A huge amount of time and effort goes into the article you’ve just read, all with the aim of helping you!

If you found what you’ve read useful, I’d really appreciate it if you dropped something in the tip jar here.

It’s a way you can say thank you and help us carry on creating top quality content with no annoying ads and no pay wall.

Leave us a tip here!

Looking for an organised cycling trip?

If you want someone to help you plan and book your cycling holiday, fill out this form. We aren’t a tour operator/agent but we work with lots of people who are and will do our best to put you in touch with someone that can help (within 24 hours wherever possible)!

We will use this info to send the enquiry to Ellen and/or their team. Our privacy policy explains more and here’s a reminder of our disclosure policy and terms and conditions.

Ellen Leabeater

Ellen Leabeater is based in Sydney and is the Women’s Captain for her cycling group, the Cammeray Roadies.

When not begging her boss for more time off work to go cycling, she works at Guardian Australia as an audio producer for the news podcast Full Story.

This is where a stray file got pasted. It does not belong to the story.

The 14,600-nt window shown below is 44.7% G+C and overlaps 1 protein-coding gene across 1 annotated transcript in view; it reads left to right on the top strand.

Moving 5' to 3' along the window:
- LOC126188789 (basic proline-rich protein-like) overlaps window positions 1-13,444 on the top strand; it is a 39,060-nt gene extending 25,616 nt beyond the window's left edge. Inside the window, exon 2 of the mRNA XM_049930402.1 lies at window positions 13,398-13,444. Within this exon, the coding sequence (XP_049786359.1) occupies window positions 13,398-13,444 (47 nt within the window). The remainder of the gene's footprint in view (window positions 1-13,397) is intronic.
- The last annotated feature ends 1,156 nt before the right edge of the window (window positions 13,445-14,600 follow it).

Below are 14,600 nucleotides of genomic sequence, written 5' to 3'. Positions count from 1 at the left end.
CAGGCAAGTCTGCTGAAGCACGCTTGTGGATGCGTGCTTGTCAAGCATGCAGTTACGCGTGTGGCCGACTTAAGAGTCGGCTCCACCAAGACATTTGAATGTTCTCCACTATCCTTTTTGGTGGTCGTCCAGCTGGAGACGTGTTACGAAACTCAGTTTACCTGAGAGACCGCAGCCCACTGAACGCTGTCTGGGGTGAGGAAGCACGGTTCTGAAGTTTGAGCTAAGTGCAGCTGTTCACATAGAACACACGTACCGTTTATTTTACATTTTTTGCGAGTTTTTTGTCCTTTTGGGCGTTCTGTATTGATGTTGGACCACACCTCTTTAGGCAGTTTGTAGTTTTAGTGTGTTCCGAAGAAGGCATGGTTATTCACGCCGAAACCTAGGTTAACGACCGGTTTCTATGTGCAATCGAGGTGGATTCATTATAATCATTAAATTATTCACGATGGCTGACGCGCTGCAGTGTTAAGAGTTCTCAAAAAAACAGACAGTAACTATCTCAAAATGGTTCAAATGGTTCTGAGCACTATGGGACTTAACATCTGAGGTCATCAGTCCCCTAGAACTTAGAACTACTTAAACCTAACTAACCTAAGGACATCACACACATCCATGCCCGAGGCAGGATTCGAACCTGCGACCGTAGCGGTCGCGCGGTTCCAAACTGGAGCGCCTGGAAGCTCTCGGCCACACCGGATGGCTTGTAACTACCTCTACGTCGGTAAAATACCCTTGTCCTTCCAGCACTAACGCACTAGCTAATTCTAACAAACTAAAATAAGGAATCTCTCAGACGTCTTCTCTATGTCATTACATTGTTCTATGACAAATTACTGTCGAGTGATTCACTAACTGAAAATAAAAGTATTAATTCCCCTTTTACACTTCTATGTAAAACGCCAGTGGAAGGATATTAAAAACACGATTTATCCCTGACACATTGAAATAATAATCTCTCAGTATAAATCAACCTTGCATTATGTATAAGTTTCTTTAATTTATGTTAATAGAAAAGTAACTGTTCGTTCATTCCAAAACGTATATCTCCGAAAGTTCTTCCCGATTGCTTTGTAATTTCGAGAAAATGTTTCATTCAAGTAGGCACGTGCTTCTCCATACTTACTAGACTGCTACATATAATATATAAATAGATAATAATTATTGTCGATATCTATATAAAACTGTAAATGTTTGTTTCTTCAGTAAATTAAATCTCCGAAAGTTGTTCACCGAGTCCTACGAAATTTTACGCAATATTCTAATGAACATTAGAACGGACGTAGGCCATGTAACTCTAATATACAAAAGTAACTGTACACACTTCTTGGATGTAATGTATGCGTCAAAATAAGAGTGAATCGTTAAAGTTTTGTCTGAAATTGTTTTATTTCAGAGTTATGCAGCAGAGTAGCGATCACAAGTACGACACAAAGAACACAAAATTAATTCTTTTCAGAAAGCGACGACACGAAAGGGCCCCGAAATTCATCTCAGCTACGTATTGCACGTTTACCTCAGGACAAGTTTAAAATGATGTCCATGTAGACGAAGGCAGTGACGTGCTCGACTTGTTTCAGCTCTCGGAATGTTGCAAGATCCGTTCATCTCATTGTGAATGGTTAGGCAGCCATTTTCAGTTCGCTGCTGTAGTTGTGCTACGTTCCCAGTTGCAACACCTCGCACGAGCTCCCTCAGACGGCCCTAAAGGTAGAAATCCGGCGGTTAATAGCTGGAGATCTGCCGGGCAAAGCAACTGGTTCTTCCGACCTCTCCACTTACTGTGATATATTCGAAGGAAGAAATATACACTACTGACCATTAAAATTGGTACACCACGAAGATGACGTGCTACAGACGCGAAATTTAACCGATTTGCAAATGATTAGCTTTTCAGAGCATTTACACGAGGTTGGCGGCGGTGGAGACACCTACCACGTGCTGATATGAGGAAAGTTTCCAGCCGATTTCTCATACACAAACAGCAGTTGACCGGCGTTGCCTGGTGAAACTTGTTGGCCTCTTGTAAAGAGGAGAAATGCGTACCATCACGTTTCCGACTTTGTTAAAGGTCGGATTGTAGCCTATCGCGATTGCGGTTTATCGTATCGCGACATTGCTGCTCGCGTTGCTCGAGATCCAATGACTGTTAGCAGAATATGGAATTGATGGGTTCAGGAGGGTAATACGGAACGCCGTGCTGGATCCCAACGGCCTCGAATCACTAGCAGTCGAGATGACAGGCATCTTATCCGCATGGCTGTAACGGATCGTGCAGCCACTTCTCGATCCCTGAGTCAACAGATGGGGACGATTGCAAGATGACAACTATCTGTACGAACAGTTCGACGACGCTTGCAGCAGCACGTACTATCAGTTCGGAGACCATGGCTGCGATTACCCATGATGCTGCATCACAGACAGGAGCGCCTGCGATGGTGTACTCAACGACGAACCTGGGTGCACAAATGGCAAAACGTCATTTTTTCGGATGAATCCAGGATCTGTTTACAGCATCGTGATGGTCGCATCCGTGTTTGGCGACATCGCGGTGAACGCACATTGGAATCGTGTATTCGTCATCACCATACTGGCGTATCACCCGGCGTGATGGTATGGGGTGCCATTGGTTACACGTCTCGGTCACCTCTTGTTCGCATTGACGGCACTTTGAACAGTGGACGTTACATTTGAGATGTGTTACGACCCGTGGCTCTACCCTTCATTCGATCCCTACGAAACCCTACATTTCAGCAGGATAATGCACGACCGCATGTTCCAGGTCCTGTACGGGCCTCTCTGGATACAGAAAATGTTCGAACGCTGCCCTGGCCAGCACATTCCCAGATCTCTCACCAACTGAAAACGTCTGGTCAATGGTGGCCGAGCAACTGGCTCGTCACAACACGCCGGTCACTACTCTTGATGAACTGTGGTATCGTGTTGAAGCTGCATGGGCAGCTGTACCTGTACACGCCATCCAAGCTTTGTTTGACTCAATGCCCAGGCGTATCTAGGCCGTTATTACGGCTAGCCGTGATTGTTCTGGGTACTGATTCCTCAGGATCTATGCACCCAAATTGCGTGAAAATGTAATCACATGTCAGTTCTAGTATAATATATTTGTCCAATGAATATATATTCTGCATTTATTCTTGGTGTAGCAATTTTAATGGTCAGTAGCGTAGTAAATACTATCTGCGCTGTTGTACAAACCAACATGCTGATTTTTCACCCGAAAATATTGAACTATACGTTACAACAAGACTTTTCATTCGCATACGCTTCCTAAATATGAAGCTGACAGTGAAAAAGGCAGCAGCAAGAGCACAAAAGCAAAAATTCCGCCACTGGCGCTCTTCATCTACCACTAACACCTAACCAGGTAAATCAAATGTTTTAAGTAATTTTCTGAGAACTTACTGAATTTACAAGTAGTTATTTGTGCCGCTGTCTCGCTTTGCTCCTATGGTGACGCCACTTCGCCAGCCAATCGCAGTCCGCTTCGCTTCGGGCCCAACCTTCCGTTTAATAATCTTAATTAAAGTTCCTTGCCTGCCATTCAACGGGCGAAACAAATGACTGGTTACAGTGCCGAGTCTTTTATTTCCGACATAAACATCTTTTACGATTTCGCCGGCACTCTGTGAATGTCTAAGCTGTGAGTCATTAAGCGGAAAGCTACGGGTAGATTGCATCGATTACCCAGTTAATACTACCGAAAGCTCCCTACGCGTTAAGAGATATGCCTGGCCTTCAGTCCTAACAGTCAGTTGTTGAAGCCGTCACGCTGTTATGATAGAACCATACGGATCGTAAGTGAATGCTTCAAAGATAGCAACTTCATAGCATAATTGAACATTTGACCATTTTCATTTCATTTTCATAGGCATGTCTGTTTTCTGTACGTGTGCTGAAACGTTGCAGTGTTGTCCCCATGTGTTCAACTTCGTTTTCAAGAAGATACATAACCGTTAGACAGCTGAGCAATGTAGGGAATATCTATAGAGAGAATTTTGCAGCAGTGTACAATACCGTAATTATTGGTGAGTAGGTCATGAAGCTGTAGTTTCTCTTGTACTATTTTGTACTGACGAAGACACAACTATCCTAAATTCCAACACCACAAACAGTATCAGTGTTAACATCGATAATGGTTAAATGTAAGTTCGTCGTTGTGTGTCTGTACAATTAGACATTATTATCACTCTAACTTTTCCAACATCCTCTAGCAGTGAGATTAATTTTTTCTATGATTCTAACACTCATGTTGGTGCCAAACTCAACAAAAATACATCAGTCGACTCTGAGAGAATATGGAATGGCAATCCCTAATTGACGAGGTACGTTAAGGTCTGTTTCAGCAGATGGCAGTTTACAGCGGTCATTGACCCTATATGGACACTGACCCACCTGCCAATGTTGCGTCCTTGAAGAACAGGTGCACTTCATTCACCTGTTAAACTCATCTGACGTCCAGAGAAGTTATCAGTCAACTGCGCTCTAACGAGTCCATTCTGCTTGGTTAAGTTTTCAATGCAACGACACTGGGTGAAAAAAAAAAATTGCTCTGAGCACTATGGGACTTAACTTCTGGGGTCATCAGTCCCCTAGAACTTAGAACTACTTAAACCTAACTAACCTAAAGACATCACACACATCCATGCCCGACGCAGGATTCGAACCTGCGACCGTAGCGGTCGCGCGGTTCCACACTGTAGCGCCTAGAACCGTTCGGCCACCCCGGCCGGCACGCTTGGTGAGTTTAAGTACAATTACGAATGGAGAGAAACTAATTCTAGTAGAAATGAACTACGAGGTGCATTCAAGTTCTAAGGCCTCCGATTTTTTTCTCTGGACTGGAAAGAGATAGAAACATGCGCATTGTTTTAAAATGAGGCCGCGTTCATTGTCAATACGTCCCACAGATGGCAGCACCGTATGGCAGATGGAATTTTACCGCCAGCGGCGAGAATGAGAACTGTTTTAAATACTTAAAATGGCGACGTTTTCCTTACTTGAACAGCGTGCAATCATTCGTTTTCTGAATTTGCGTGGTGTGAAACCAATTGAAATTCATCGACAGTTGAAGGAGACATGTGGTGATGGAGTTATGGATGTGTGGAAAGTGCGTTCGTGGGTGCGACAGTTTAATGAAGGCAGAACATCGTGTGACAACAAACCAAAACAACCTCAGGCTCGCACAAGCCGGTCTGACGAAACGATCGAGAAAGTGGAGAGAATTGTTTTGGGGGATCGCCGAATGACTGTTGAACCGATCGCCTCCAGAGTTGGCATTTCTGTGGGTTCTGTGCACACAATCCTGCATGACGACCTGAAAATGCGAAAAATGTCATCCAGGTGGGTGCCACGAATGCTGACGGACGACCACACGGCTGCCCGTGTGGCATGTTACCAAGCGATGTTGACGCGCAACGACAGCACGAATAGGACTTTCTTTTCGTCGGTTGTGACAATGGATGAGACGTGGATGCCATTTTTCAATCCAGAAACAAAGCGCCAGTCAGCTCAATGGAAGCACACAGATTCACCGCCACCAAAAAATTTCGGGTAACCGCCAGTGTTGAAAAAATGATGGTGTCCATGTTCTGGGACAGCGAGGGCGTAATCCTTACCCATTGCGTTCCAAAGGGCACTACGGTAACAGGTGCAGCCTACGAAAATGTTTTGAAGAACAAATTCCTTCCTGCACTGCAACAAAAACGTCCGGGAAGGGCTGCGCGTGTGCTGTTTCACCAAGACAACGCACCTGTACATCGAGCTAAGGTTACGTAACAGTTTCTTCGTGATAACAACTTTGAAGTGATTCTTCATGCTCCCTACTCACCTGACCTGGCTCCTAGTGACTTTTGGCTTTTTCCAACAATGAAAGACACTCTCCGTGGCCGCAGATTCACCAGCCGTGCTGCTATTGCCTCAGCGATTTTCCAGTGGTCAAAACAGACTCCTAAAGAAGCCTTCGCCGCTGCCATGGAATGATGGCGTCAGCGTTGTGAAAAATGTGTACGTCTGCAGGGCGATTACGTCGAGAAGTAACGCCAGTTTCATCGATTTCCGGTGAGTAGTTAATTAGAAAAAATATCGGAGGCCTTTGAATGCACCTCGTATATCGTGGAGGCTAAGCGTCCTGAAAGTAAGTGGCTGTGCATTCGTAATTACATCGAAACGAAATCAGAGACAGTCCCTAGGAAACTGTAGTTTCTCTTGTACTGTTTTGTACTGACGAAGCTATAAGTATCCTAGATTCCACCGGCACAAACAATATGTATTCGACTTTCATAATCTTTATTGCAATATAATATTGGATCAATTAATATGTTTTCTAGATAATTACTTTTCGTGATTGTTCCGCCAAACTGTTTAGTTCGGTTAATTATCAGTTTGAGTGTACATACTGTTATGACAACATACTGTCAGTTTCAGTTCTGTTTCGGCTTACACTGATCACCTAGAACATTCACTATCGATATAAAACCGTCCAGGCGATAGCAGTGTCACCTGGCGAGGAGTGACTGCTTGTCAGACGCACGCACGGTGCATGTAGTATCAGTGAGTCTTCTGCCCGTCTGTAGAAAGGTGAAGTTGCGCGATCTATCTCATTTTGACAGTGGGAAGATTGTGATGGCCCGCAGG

(Photo of Ellen: copyright Chris Glenfield)

The contents of this website are provided for general information purposes only. It is not intended to amount to advice and you should not rely on it. You should carry out your own due diligence and take professional advice. We make no representations, warranties or guarantees, whether express or implied, that the content on our website is accurate, complete or up to date. If you use any information or content on this website, download from, or otherwise obtain content or services through our website, it is entirely at your own discretion and risk. Epic Road Rides Ltd disclaims all liability and responsibility arising from any reliance placed on the information and content on this website. Find out more here.